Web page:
Dog Supplies Guide





Custom Search



Free Shipping with purchase of $25 or more


Secrets To Dog Training Ebook

Camera Mount Dog Harness

Canine Diabetes

Causes, Symtoms, and Treatments
For Diabetes in Dogs

Understanding The Causes, Symtoms, and Treatments of Canine Diabetes

Understanding canine diabetes causes, symptoms, and treatments can help control this disease. It appears to be much more common in obese dogs. Some dog breeds such as Beagles, Cairn Terriers, Cocker Spaniels, Dachshunds, Poodles, and Schnauzers can be more predisposed to diabetes mellitus.

Dogs diagnosed with diabetes can live for years with treatment by keeping their blood sugars regulated. The key to controlling diabetes in dogs is understanding the causes, symptoms, and treatments. Do you know what they are?

Causes Of Canine Diabetes

Diabetes in dogs is caused when cells in the pancreas stop producing enough insulin, or if cells in other body tissues become resistant to the action of insulin. This is called Diabetes mellitus and diabetic dogs can not control their blood sugars. Hyperglycemia results when the blood sugar is too high. Commonly, this disease is is known to be caused by either: heredity or chronic pancreatis.

Symptoms of Dog Diabetes

Understanding the symptoms of dog diabetes will allow you to get treatment for your best friend quickly. When in doubt, always see your veterinarian. Always better to be safe than sorry.

Diabetes is very serious disease and you will want to get it under control if you see any of these symptoms. The symptoms may include, but are not always limited to:

  none   Sudden cataract formation
  none   Increased appetite
  none   Dehydration
  none   Drinking more
  none   Urinating more
  none   Weight loss

Uncontrolled diabetes may result in your dog becoming what is called ketotic. Cells actually use fat as fuel for energy production, resulting in ketone bodies accumulating in your dog's blood. If your dog becomes ketotic, he (she) may have additional symptoms. Should your dog have any of these symptoms see your veterinarian immediately:

  none   breath with possible acetone odor
  none   rapid breathing
  none   depression
  none   weakness
  none   vomiting

Diagnosis of Canine Diabetes

A series of blood tests and urine tests are done to diagnose diabetes. Your dog's blood sugar will also be tested. A diabetic dogs blood sugar will be greater then 200 mg/dl whereas, normal levels for a dog will be 70 - 150 mg/dl. Urine is tested for glucose. These tests will also rule out any other diseases which have similar symptoms of diabetes.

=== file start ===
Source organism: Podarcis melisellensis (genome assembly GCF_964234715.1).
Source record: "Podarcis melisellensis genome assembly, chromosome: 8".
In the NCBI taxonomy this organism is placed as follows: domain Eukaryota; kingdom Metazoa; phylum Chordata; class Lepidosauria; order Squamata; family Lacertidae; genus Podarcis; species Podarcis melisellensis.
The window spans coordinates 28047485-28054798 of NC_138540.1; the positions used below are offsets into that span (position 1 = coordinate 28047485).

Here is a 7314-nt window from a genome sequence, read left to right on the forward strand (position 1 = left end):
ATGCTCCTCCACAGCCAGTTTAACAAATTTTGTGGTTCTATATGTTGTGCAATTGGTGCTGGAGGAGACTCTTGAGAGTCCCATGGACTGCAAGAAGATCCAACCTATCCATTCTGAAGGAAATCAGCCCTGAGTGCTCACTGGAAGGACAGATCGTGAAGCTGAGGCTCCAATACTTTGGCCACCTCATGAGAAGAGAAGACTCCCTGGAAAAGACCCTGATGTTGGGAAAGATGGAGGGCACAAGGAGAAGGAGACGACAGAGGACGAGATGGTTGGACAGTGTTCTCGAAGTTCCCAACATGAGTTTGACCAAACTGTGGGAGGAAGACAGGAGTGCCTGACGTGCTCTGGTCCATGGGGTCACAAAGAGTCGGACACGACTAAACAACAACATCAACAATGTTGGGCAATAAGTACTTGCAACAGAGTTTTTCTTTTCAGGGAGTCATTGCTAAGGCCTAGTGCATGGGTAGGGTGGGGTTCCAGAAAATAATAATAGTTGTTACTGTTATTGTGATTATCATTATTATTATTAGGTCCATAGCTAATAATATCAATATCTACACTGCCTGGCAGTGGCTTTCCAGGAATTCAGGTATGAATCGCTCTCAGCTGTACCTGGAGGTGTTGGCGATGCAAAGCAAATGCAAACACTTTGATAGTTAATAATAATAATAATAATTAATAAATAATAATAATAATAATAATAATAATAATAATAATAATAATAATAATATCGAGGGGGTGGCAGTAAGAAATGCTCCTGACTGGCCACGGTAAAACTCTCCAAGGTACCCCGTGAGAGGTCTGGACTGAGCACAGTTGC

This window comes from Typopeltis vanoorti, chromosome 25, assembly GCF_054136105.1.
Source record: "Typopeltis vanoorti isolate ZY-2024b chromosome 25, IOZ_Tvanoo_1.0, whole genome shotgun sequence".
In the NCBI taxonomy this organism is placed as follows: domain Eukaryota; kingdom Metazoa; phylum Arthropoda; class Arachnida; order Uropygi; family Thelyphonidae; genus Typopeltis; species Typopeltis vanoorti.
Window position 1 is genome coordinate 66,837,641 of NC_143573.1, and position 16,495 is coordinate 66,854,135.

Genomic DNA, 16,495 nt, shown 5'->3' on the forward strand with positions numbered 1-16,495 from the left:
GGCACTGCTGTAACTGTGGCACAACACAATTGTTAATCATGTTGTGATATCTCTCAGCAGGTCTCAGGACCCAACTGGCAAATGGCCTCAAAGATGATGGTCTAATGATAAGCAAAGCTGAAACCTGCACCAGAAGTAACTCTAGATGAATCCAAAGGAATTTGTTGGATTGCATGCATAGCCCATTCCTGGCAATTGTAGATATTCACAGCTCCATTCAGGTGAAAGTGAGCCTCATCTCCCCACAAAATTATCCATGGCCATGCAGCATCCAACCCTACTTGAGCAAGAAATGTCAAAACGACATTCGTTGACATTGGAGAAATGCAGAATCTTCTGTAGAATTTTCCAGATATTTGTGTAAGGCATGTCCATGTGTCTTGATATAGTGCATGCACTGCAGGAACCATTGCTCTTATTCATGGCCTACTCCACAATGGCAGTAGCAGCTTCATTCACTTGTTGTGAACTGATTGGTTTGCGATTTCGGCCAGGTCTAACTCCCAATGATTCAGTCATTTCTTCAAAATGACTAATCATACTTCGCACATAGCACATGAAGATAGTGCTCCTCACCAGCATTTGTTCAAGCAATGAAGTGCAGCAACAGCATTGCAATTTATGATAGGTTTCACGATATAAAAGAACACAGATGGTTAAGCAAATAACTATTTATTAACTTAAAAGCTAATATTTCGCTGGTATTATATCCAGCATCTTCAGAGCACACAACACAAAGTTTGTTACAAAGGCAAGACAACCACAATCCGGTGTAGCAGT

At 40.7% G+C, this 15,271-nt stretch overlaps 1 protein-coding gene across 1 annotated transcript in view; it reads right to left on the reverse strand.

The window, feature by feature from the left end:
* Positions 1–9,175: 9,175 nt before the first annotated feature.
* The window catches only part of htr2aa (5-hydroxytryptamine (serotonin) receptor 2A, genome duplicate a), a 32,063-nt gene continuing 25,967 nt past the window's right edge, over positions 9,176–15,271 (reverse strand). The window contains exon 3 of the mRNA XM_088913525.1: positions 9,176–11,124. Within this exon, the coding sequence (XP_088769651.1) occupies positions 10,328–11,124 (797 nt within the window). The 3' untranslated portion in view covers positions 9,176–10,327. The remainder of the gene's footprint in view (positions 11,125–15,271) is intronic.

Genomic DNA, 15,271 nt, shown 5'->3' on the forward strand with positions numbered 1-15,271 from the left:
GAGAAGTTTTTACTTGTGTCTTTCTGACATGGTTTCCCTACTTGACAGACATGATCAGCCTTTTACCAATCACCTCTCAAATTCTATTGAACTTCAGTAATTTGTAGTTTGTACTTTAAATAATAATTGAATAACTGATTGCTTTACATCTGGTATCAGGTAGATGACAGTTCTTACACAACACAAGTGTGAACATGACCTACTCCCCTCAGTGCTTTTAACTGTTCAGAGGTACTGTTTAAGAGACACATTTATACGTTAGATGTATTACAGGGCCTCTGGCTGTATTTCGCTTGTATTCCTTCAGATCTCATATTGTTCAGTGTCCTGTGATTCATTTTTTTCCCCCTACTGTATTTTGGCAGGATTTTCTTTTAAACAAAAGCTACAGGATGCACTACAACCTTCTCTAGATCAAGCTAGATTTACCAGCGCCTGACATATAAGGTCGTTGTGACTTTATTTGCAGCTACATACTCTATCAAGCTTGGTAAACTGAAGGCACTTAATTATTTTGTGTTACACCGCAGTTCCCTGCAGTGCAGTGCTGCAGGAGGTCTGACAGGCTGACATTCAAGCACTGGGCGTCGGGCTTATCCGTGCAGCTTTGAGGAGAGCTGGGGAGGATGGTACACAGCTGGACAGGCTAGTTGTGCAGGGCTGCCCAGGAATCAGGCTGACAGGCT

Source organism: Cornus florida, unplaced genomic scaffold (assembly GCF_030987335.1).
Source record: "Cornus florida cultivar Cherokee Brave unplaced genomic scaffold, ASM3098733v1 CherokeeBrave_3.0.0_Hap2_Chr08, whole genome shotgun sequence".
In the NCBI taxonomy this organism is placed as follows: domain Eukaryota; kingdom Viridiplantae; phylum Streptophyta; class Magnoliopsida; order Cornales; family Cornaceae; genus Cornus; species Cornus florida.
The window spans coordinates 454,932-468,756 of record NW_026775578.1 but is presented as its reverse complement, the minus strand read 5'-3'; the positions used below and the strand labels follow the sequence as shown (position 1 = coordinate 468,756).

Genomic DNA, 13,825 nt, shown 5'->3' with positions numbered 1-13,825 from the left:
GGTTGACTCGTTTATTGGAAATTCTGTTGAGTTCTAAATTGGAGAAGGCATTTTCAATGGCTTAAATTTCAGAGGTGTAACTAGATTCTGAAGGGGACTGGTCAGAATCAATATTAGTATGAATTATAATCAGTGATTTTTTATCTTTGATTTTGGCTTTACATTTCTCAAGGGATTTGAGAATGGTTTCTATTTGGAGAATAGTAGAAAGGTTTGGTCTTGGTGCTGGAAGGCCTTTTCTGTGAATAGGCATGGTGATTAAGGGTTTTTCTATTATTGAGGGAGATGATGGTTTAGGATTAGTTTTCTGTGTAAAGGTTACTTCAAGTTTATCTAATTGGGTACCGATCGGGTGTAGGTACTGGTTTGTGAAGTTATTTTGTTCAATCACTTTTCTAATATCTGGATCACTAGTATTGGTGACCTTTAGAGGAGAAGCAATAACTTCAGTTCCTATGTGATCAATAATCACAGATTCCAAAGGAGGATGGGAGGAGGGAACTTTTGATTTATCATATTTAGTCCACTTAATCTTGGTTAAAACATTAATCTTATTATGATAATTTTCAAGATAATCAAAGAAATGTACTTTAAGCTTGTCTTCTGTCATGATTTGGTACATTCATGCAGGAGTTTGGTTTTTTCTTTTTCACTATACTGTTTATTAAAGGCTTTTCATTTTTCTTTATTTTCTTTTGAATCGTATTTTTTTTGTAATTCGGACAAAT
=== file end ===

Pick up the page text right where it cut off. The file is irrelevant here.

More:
Treatments for Dog Diabetes

Just like humans with diabetes, treatments for diabetes in dogs is similar... through diet and insulin therapy. It is likely your dog will be switched to a new diet that is high in fiber and complex carbohydrates. Special dog diets help avoid elevations of glucose and regulates blood glucose after eating. Let your veterinarian recommend a special diet.

Insulin therapy is given with injections under the skin. Insulin will need to be stored in the refrigerator. The injections should not be given in the same spot or your dog may start to build up scar tissue preventing the insulin from proper absorption by the body. These syringes should never be reused to avoid an infection.

Your veterinarian will teach you how to give insulin injections to your dog and how to properly handle and store the insulin. Regular blood glucose checks will ensure it is properly regulated.

Any dog with canine diabetes will need to be treated for it's entire life. Care should be taken that he (or she) to begin a routine schedule. Decide who the caretaker in your household will be and keep track when treating your dog. Lack of treatment could result in the death of your dog. Treating canine diabetes will definitely extend the life of your dog for many years. He (or she) depends on you AND these treatments.

Please Note:  Always consult your dog's veterinarian before making any dog health care decisions. Your veternarian will be able to help you decide the best course of action when it comes to caring for your dog.

Return to Dog Health